Automated Mishaps

Automated systems have been receiving a wave of criticism after fingers are pointed at Tesla's autopilot system in response to a spate of car crashes involving their vehicles.

A security robot at Stanford Shopping Center in Palo Alto, CA has run over and injured a toddler in California last week.

On that day, 16-month-old Harwin Cheng had an unfortunate encounter with the shopping center robot. “The robot hit my son’s head and he fell down facing down on the floor and the robot did not stop and it kept moving forward,” Harwin’s mom Tiffany Teng told ABC 7. After knocking the child down, the security bot ran over the child's foot, causing some swelling. "He was crying like crazy and he never cries. He seldom cries," Teng said. He was also left with a scrape on his leg. No serious injuries were reported from the incident.

Harwin's parents stated, even more, worry since, they claim, a security guard told them that the same robot was involved in an injury to another child just days before.

Robot duties

Stanford Shopping Center's security robot stands 5' tall and weighs 300 pounds. It's not weaponized and only serves to report incidents and document things have gone wrong.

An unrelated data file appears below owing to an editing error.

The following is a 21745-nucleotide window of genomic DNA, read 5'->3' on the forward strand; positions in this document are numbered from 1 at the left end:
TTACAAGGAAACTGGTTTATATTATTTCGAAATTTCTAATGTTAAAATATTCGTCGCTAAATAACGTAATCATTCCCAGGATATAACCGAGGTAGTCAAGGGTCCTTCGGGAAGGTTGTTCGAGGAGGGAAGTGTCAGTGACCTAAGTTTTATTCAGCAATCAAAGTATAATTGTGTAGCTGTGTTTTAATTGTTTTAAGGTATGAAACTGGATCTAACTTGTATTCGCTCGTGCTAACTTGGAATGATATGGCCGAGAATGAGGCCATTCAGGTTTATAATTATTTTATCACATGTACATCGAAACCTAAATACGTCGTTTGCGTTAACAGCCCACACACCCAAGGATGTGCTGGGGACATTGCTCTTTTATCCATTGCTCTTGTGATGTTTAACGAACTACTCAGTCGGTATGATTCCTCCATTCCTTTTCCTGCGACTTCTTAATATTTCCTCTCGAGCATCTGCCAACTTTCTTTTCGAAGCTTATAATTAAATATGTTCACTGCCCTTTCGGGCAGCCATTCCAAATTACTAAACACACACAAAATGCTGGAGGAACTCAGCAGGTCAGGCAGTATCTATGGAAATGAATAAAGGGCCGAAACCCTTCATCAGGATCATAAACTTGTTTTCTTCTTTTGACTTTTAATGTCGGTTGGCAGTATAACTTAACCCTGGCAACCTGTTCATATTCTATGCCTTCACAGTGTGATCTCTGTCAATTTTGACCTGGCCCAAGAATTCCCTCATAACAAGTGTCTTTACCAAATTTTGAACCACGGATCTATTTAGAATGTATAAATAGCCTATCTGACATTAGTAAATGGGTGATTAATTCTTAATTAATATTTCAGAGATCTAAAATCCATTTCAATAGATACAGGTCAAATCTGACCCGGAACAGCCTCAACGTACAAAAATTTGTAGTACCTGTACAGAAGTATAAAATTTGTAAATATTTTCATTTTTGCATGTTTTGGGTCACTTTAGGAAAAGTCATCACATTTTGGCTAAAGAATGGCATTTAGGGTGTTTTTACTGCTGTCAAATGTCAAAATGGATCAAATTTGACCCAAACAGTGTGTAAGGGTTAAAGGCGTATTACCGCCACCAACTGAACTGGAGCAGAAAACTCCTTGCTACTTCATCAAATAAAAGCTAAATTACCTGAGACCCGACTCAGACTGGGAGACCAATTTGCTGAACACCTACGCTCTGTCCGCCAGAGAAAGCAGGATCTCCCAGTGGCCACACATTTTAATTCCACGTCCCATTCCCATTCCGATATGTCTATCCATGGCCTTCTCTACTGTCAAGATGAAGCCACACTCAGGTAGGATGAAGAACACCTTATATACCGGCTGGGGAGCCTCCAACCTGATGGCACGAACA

The robot has multiple high-definition cameras for 360-degree vision, a thermal camera, a laser rangefinder, a weather sensor, a license-plate recognition camera, four microphones, and person recognition capabilities. But apparently, it needs to work on toddler-recognition skills.

The company that made the bot, Knightscope, has actually responded to the incident, inviting the mother to visit and meet their team. Stacy Stephens, Knightscope’s VP of marketing, said that many of their employees are concerned with the news, given they are parents themselves. Stephens said this was the first such incident the company has had with its machines having operated for 35,000 hours and having traveled over 25,000 miles.

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